Phipps Conservatory and Botanical Gardens here has done away with its lawn mower and hired a robotic sheep to trim the lawn. Just down the street, visitors at the Carnegie Library can flip through a book while sitting in the belly of a colorful, robotic tent that gently swirls around them. Meanwhile, in a nearby park, Jennifer Gooch works with a friend on the latest addition to the city’s series of robotic installations, putting the final touches on a tiny island of flags that raise and lower as viewers walk around the piece.
Built by artists with little to no engineering experience, these projects are part of Robot 250, a celebration that coincides with Pittsburgh’s 250th birthday and aims to democratize robotics by bringing them to the general public.
More important, it’s a month-long demonstration of how the city is becoming a Silicon Valley for robotics.
The combination of Carnegie Mellon University’s pioneering robotics program and leftovers from the city’s industrial past have created something of a perfect storm that is fostering the development of the next generation of robotics.
“Pittsburgh offers a special chance to look at robotics,” says Carl DiSalvo, associate professor at Georgia Tech’s digital media program and one of the cocreators of Robot 250. “Because of [CMU’s] robotics institute being here … and there’s also an interesting history of the relationship between robotics and labor and the city that makes Pittsburgh a unique place to look at robotics.”
Robots have been a part of the Steel City for nearly a third of its 250-year history. In 1927, Pittsburgh’s Westinghouse Electric Company created a robot for a dam that physically picked up a telephone and could then raise or lower the water level based on the tone of the phone.
But the city’s first celebrity robots didn’t debut until the late 1930s. Westinghouse created several robots, most notably Electro, that could walk, talk, distinguish between red and green, shoot a gun, and even smoke a cigar. Why a robot would need to do all of those things remains a mystery lost to the ages.
By 1940, Westinghouse ensured that their metallic Marlboro Man would never be lonely with the creation of Sparko, a robotic dog. Like any good canine, Sparko only took commands from his owner and could bark, sit, and wag his tail.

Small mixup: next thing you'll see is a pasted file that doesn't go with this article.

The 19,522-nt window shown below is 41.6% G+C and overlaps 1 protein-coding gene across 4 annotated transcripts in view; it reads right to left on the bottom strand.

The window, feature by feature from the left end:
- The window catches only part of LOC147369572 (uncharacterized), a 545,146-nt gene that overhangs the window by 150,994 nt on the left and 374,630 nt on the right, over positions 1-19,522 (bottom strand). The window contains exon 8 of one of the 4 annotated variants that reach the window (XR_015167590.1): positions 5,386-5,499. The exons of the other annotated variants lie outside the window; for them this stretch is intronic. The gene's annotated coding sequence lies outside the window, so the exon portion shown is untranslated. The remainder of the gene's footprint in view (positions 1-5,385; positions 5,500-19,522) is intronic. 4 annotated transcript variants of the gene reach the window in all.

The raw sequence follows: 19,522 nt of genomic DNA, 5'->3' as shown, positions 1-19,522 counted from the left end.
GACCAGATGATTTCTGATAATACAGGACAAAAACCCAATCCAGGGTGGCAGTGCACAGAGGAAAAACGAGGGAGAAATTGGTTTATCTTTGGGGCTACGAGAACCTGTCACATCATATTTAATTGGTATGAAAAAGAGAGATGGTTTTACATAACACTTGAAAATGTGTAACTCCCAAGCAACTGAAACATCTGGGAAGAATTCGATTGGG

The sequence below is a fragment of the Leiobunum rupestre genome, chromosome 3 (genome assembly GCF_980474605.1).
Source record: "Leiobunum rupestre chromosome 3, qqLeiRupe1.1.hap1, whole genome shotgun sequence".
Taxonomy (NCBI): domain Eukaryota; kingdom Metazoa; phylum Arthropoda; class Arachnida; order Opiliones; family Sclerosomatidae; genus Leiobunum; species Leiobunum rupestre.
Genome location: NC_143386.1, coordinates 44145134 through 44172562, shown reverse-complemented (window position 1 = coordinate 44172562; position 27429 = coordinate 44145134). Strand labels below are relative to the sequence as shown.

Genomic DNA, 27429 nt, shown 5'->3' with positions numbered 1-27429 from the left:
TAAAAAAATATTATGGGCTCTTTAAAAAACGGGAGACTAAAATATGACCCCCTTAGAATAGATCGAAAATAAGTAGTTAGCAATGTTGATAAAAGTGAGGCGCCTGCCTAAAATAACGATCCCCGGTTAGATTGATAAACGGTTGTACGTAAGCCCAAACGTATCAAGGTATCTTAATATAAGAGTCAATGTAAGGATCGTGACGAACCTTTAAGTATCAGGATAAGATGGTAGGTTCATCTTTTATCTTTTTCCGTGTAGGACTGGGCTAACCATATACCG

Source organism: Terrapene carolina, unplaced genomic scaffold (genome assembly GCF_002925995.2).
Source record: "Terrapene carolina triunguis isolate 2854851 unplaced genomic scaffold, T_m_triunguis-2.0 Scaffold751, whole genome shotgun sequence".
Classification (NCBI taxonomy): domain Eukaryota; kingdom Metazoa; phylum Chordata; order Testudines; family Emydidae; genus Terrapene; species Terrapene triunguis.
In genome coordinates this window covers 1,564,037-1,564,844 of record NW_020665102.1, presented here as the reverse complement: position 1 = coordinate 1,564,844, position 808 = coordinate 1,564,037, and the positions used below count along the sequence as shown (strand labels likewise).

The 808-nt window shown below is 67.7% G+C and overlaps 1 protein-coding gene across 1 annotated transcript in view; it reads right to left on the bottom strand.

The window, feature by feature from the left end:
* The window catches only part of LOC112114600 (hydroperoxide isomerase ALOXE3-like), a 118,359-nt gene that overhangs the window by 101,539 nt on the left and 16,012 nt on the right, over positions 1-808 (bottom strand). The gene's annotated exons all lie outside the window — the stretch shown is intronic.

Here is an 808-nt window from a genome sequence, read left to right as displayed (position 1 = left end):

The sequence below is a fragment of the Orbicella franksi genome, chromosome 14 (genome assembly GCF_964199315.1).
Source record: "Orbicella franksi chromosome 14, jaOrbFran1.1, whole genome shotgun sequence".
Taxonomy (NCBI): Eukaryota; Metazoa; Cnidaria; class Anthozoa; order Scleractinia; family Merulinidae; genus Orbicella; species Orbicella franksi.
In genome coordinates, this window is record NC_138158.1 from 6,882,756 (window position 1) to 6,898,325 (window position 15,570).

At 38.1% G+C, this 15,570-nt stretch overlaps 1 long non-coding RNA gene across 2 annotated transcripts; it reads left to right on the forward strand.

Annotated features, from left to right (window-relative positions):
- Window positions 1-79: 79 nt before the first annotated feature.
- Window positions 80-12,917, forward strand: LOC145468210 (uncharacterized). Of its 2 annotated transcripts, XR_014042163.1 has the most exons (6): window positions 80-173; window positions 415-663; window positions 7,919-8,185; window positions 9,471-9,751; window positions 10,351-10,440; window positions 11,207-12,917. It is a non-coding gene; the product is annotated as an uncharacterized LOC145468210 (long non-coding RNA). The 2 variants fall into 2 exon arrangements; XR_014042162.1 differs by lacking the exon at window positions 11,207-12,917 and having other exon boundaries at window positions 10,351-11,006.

While the Westinghouse robots were largely promotional gimmicks, Ed Reis, a historian at Pittsburgh’s Senator John Heinz History Center, says, “It was kind of crude by today’s standards, but to me, in 1940 to have one robot, Electro, controlling another robot, Sparko, was a pretty advanced idea.”
The Westinghouse creations would come to represent the type of robotic innovation that defines what some call the Robo-Burgh. Unlike Detroit’s massive assembly line droids, Pittsburgh specializes in robots capable of interacting with life outside the factory.
Now, local companies are making robots that can navigate sewers, move cargo, and even determine what you’ll order at a fast-food restaurant before you step through the door.
“It’s really just been in the last few years that we’ve seen real product-driven, market-focused [robots] emerge,” says William Thomasmeyer, president of the Pittsburgh-based National Center for Defense Robotics, a federally funded consortium of companies, universities, and government labs.
Still, the industry is young enough that it makes little, if any noticeable difference to a city’s economy – but if current trends continue Mr. Thomasmeyer says that within the next five to 10 years it could become one of Pittsburgh’s top industries. For now, it’s been a quiet revolution.
“[Robotics companies] are all in these nondescript warehouses at the end of somebody’s street or in an industrial park. I think a lot of Pittsburgh robotics is more well-known internationally than by the people living down the street who don’t know what these companies do,” says Dennis Bateman, a native of western Pennsylvania who admits that he didn’t even know about Pittsburgh’s role in the robotics industry until he became the project director of Robot 250 last year.
Already robo firms are starting to rebuild areas of the city blighted by the disappearance of big steel. Old mills and factories make ideal homes for robotic firms, which require uninhabited open spaces to test their various contraptions.
“We see the potential for major land developments based around robotics,” says Bill Widdoes, project coordinator for the Regional Industrial Development Corporation (RIDC), a private, nonprofit economic development group in Pittsburgh. “It’s really satisfying to see those sites from the last great industry becoming part of the next great industry in Pittsburgh.”
Notably, RIDC has converted a former chocolate factory into offices for several robotic firms.
With businesses moving back into Pittsburgh, CMU operating a major robotics research center a few doors down from the old chocolate factory, and a new Children’s Hospital slated to open in about a year, the once-ailing Lawrenceville neighborhood has seen residential property values quadruple in the last 15 years, according to the RIDC.
Whether or not robotics restores all of Pittsburgh’s neighborhoods, those driving the industry hope to make it a community effort.
“The dream is that you’re giving people a relationship to technology that’s long-term,” says Illah Nourbakhsh, professor of robotics at CMU and cocreator of Robot 250, “changing their viewpoint as a consumer, and thinking of themselves as somebody who can be an inventor or producer.”